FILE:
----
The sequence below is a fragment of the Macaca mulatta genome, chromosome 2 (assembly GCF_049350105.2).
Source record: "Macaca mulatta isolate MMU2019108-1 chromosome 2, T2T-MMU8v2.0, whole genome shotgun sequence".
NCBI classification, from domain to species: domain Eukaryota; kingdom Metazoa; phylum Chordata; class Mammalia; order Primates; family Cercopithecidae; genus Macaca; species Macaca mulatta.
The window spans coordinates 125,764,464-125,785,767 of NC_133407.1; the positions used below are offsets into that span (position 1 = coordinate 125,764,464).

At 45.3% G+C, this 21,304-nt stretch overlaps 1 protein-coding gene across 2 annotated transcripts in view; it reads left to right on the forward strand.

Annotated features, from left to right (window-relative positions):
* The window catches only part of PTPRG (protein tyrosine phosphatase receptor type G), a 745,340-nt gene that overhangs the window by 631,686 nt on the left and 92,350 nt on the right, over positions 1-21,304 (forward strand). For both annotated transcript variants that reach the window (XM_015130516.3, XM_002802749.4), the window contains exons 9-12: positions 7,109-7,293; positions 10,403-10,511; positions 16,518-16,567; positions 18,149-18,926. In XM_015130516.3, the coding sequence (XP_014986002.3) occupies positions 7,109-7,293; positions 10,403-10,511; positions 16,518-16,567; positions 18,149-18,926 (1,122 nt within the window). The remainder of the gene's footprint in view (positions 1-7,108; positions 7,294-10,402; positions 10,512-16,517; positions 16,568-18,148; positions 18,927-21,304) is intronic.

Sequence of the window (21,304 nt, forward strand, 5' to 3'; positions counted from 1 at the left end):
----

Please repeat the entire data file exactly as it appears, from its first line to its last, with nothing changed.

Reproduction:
The sequence below is a fragment of the Macaca mulatta genome, chromosome 2 (assembly GCF_049350105.2).
Source record: "Macaca mulatta isolate MMU2019108-1 chromosome 2, T2T-MMU8v2.0, whole genome shotgun sequence".
NCBI classification, from domain to species: domain Eukaryota; kingdom Metazoa; phylum Chordata; class Mammalia; order Primates; family Cercopithecidae; genus Macaca; species Macaca mulatta.
The window spans coordinates 125,764,464-125,785,767 of NC_133407.1; the positions used below are offsets into that span (position 1 = coordinate 125,764,464).

At 45.3% G+C, this 21,304-nt stretch overlaps 1 protein-coding gene across 2 annotated transcripts in view; it reads left to right on the forward strand.

Annotated features, from left to right (window-relative positions):
* The window catches only part of PTPRG (protein tyrosine phosphatase receptor type G), a 745,340-nt gene that overhangs the window by 631,686 nt on the left and 92,350 nt on the right, over positions 1-21,304 (forward strand). For both annotated transcript variants that reach the window (XM_015130516.3, XM_002802749.4), the window contains exons 9-12: positions 7,109-7,293; positions 10,403-10,511; positions 16,518-16,567; positions 18,149-18,926. In XM_015130516.3, the coding sequence (XP_014986002.3) occupies positions 7,109-7,293; positions 10,403-10,511; positions 16,518-16,567; positions 18,149-18,926 (1,122 nt within the window). The remainder of the gene's footprint in view (positions 1-7,108; positions 7,294-10,402; positions 10,512-16,517; positions 16,568-18,148; positions 18,927-21,304) is intronic.

Sequence of the window (21,304 nt, forward strand, 5' to 3'; positions counted from 1 at the left end):